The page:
In an increasingly divisive American society, it’s become a common trope to say we need to reach out to each other and build bridges. But it’s not a bridge we should build—it’s a porch.
Front porches unite divisions: us and other, inside and outside, private and public. They encourage us to engage in trust-building and face-to-face conversations with our neighbors. They give us a sense of security, but they also increase our willingness to engage with others. The lessons from the front porch are waiting to be reinterpreted and scaled-up in the fabric of our increasingly dense suburban and urban futures.
Extending ourselves to understand the other is inherently challenging; being open to outside ideas means we also take on more uncertainty. Front porches (or verandahs, as they are called in some cultures) allow homeowners some sense of control over their environment while also being ready to entertain new circumstances. These sheltered spaces tap into our primal desire to reside at an elevated surveillance point in order to spot nearby threats or opportunities: This concept is called “prospect and refuge,” and it’s often cited within landscape-design theory.
The front porch’s ability to encourage interaction from a position of physical and personal safety is explored by Richard Thomas’s article “From Porch to Patio”:
When a family member was on the porch, it was possible to invite the passerby to stop and come onto the porch for extended conversation. The person on the porch was very much in control of this interaction, as the porch was seen as an extension of the living quarters of the family. Often, a hedge or fence separated the porch from the street or board sidewalk, providing a physical barrier for privacy, yet low enough to permit conversation.
We need to apply this mode of thought to the task of rekindling civility and unity in our day-to-day discourse. Whether between neighbors at home, colleagues at work, or even between opposing political parties, we can make more progress by situating ourselves within a safe spot as we reach out to build relationships with others (pitchers of iced tea optional). In an article written for Front Porch Republic, author Patrick Deneen summarizes that a front porch is exactly what is needed for even the largest political bodies:
“For those who would stand and defend the future of the republic, a good place to start would be to revive our tradition of building and owning homes with front porches, and to be upon them where we can both see our neighbors and be seen by them, speak and listen to one another, and, above all, be in a place between, but firmly in place.”
Though porches are a simple, cost-effective solution for community building on the neighborhood level, the concepts they embody haven’t gained traction in the larger urban-design sphere. This is because they have questionable utility in our busy lives. The people on the sidewalk whom you might hope to chat with are now cruising in their cars instead of strolling with their kids. In the American South, porches as places to cool off have been supplanted by air conditioning in living rooms. Avi Friedman, who rethinks home and community design in his book A View From the Porch, writes, “If the telephone reduced the need for face-to-face contact and contributed to the erosion of the front porch, computers and smart phones became the porch.”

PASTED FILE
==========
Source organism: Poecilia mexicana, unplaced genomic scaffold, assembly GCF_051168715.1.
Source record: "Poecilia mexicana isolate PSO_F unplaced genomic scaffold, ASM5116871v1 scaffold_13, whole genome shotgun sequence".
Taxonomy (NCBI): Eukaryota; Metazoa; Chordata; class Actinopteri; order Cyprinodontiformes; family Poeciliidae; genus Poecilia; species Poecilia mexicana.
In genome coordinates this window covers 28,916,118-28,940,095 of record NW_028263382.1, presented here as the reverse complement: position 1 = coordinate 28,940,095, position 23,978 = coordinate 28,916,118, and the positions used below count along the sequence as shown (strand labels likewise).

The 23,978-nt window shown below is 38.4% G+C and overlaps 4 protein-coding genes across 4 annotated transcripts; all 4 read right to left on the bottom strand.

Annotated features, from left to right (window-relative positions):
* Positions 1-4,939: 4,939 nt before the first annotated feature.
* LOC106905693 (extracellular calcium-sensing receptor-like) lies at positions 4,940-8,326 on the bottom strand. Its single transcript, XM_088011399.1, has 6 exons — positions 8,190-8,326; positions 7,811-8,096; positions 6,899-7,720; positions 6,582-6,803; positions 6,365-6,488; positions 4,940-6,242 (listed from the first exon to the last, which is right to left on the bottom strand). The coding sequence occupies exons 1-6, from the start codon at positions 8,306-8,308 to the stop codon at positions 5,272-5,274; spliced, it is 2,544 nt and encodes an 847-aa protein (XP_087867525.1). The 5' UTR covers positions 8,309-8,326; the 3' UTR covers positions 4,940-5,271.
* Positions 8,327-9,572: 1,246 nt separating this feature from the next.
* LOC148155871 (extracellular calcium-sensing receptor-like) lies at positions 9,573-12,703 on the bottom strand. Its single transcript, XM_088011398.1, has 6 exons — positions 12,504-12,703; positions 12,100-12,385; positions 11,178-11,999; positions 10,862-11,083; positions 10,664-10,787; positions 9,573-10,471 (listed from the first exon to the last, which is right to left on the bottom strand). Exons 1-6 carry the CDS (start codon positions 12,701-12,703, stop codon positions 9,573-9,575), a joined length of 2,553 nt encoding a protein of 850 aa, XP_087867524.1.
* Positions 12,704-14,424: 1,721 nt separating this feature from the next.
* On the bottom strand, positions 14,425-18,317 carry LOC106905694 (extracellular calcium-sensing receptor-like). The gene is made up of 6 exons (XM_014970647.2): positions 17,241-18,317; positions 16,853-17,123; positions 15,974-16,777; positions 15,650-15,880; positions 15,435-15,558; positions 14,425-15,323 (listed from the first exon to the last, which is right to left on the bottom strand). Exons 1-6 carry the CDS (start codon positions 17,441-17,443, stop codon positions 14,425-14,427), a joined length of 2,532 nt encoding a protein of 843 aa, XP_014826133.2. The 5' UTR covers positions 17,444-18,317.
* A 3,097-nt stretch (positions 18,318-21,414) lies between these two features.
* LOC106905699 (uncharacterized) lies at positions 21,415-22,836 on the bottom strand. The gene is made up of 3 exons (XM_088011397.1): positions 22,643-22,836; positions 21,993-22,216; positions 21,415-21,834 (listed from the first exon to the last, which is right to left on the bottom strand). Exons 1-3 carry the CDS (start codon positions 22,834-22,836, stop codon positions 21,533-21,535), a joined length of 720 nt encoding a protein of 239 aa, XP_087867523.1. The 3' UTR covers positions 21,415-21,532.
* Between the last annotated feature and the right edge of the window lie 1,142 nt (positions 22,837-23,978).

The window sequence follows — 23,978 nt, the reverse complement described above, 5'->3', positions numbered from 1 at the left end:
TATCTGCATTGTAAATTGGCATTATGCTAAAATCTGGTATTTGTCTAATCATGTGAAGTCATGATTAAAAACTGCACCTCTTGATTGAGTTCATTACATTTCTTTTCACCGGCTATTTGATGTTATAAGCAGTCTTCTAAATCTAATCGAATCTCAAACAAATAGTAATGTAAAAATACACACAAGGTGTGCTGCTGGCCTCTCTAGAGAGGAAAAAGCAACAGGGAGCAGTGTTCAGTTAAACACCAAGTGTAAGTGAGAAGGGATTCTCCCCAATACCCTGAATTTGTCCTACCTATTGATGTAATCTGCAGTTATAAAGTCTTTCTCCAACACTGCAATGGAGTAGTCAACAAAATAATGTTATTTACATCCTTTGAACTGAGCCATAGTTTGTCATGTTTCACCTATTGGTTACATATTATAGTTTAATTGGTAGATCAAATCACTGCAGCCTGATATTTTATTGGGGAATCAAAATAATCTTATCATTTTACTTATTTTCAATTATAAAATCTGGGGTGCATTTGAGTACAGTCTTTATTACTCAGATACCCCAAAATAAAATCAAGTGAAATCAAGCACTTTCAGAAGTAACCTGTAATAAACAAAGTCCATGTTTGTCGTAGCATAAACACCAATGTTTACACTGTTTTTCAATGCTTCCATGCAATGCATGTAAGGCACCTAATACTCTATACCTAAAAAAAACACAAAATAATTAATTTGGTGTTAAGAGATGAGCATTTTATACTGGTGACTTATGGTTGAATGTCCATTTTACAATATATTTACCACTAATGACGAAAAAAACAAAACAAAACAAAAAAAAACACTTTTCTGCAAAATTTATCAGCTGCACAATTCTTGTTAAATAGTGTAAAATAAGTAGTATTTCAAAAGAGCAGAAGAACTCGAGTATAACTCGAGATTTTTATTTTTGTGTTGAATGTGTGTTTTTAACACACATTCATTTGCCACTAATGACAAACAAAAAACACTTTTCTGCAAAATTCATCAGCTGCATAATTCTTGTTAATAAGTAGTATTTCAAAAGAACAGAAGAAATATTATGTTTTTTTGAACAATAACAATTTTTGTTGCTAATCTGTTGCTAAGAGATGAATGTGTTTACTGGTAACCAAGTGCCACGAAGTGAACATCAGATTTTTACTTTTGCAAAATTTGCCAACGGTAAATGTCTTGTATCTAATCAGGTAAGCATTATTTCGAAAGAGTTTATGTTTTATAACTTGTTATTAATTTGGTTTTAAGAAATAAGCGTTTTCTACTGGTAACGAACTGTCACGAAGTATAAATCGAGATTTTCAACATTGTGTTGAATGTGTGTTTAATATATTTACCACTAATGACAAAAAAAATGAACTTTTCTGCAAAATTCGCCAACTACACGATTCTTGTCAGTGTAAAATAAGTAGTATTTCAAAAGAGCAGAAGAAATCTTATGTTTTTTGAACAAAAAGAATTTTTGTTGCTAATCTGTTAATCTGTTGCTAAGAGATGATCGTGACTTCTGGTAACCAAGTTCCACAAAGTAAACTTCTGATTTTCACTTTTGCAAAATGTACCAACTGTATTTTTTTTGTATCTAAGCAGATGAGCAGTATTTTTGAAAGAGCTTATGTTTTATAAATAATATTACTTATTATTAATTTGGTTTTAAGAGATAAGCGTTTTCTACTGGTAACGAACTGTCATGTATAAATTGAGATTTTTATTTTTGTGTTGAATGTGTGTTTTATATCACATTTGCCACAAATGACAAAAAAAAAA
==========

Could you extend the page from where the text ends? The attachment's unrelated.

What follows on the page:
But this lack of modern utility is surmountable. To reintroduce the front porch’s importance into contemporary life, we need make it the most indispensable “room” in the house. Turn it into your “front-yard office” with a desk and an outdoors electrical cord. Weather-proof it with solar- or wind-powered heating and cooling equipment. Blur it with the edge of your garden using a “green wall.” And, of course, make sure there’s a permanent place for a pitcher of tea to offer any passersby.
No room for a wrap-around? Urban dwellers can devise porch-like vistas of their own. Whether it’s a brick stoop in Brooklyn or a sidewalk bench in Chicago, the same principles of safety-within-vulnerability can be applied to existing structures. Or, you could redesign new ones. Apartment tenants could lobby for street-level parking spaces in front of their buildings to be re-zoned as “parklets,” as we have seen happen in San Francisco. These small spaces could be greenified and have porches added for both residential and public use. Yet-to-be-constructed buildings could also designate a section of their street-facing spaces for micro-porches for exploratory engagement with public. This is often seen with bar-height stools in the front windows of coffee shops that face out to pedestrians, allowing for spontaneous, eye-to-eye interactions.
We can build community from places of personal security. But it’s not just literal front porches we need more of—we need metaphysical ones, too. Brene Brown is an author and expert on feeling secure from the inside out. She suggests that if we want to feel more self-assured and comfortable reaching out to connect with others, we need to find the courage to be imperfect and practice gratitude. She argues that our self-acceptance leads to empathy, which is the strongest vehicle to connect with others.
That seems very porch-like: a place or way of being where you can relax and enjoy what is, while turning strangers into friends whose differences we can celebrate.